anonymous
  • anonymous
>_< lol, I've learned something new today! thank you :)
amistre64
  • amistre64
:) all I need is an integral for tan(u) and I got it solved lol
amistre64
  • amistre64
the table of integration says: tan(x) ints to ln(sec(x)) cool :)
amistre64
  • amistre64
u tan(u) - ln(sec(u))
anonymous
  • anonymous
hmm: \[\tan x = \frac{sinx}{cosx}\] let u = cos x and du = -sinx and solve lol
amistre64
  • amistre64
we re-stitute for u and get: tan^-1(t) tan(tan^-1(t)) - tan(tan^-1(t))
anonymous
  • anonymous
.-.
amistre64
  • amistre64
well...... ln(sec(tan^-1(t))) lol got excited ;)
anonymous
  • anonymous
not convinced with the sec u amistre :(
amistre64
  • amistre64
can always try to derive it back ;)
anonymous
  • anonymous
tan x = sinx/cosx integrating that will give you ln|cosx|
anonymous
  • anonymous
>_
anonymous
  • anonymous
\[\tan ^{-1}t=u, tanu = t\] \[dt=\sec ^{2}u du=(1 + \tan ^{2}u)d u\]
anonymous
  • anonymous
._.
anonymous
  • anonymous
students have faced such a question last semester, thankfully I wasn't there lol , anyhow, thanks for your time amistre and uzma ^_^ but I gotta study communications , take care both :)
anonymous
  • anonymous
:) you too
anonymous
  • anonymous
:)
anonymous
  • anonymous
\[\int\limits_{?}^{?}\tan ^{-1}u=\int\limits_{?}^{?}1.\tan ^{-1}u\]
anonymous
  • anonymous
integrating by parts \[\tan ^{-1}u.u-\int\limits_{?}^{?}u.1/(1+u ^{2})d u\]
anonymous
  • anonymous
\[utan ^{-1}u -2 \int\limits_{?}^{?}2u/(1+u ^{2})\]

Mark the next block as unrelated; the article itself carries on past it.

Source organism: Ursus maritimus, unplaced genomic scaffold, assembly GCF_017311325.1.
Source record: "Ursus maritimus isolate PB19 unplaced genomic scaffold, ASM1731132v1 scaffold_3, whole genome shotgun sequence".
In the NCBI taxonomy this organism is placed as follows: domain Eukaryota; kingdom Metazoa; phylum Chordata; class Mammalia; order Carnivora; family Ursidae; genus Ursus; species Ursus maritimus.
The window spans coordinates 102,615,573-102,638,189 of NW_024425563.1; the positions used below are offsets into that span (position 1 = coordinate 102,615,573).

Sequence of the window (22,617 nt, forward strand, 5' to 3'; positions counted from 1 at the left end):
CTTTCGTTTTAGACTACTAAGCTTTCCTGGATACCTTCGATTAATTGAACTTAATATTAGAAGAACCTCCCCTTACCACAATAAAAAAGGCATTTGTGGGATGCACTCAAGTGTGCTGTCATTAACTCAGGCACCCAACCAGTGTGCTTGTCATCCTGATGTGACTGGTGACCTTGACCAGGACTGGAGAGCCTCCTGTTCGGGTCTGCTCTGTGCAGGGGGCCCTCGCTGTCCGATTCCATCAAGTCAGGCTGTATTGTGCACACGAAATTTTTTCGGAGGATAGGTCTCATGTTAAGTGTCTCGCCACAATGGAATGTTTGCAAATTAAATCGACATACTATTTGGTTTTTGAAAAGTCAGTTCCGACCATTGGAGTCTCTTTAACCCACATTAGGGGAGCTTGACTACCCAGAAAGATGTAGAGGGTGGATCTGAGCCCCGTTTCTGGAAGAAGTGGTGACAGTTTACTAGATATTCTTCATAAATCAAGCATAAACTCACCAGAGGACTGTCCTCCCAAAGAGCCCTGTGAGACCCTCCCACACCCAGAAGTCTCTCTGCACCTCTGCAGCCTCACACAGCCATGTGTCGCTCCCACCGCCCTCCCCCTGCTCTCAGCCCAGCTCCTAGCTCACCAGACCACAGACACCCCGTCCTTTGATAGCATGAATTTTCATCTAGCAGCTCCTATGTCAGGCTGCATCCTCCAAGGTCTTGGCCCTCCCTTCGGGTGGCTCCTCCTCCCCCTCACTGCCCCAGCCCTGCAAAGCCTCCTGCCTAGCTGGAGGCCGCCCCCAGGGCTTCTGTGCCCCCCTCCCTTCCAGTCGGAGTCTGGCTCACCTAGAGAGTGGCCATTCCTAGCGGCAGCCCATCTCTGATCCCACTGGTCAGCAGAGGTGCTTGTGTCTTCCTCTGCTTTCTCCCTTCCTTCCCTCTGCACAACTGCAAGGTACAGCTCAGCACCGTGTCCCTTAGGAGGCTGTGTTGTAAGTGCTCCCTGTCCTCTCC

amistre64
  • amistre64
if I did it right; mine derives back to tan^-1(t)....
anonymous
  • anonymous
\[utan ^{-1}u - 2 \ln (1+u ^{2})\]
anonymous
  • anonymous
i used integration by parts method, not substitution
amistre64
  • amistre64
\[D[\tan^{-1}(t).\tan(\tan^{-1}(t)) - \ln(\sec(\tan^{-1}(t)))]\] \[\frac{\tan^{-1}(t)\sec^2(\tan^{-1}(t))}{t^2 +1}+\frac{\tan(\tan^{-1}(t))}{t^2+1}- \frac{\sec(\tan^{-1}(t)).\tan(\tan^{-1}(t))}{\sec(\tan^{-1}(t)).(t^2+1)}\]
amistre64
  • amistre64
\[\frac{\tan(\tan^{-1}(t)).\sec^2 (\tan^{-1}(t)).\sec(\tan^{-1}(t))+\sec(\tan^{-1}(t)).\tan(\tan^{-1}(t))-\sec(\tan^{-1}(t)).\tan(\tan^{-1}(t))}{\sec(\tan^{-1}(t)).(t^2+1)}\]
amistre64
  • amistre64
all that work and it cuts it short lol...; that last part is zeros the middle part to get:\[\frac{\tan^{-1}(t).\sec^2(\tan^{-1}(t)).\sec(\tan^{-1}())}{\sec(\tan^{-1}(t)).(t^2+1)}\] had to fix a typo in that second round... it aint a tan(tan^-1(t)))
anonymous
  • anonymous
so the result?
amistre64
  • amistre64
\[\frac{\tan^{-1}(t).\sec(^2(\tan^{-1}(t))}{t^2+1}\]
anonymous
  • anonymous
n this is what u wanted?
anonymous
  • anonymous
i guess i should terminate at Tan^(-1)t?
amistre64
  • amistre64
since t^2+2 = sec^2(a) = sec^2(tan^-1(t)); those cancel and we are left with.. tan^-1(t)
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amistre64
  • amistre64
...since t^2 + 1.....typoed it :)
anonymous
  • anonymous
hmmmm,right :)
anonymous
  • anonymous
did u check mine?is it wrong?
amistre64
  • amistre64
i had enough trouble proofing mine lol...my computer is bogging with all thisequation editor stuff....lol
anonymous
  • anonymous
yup...hats off to ur patience :P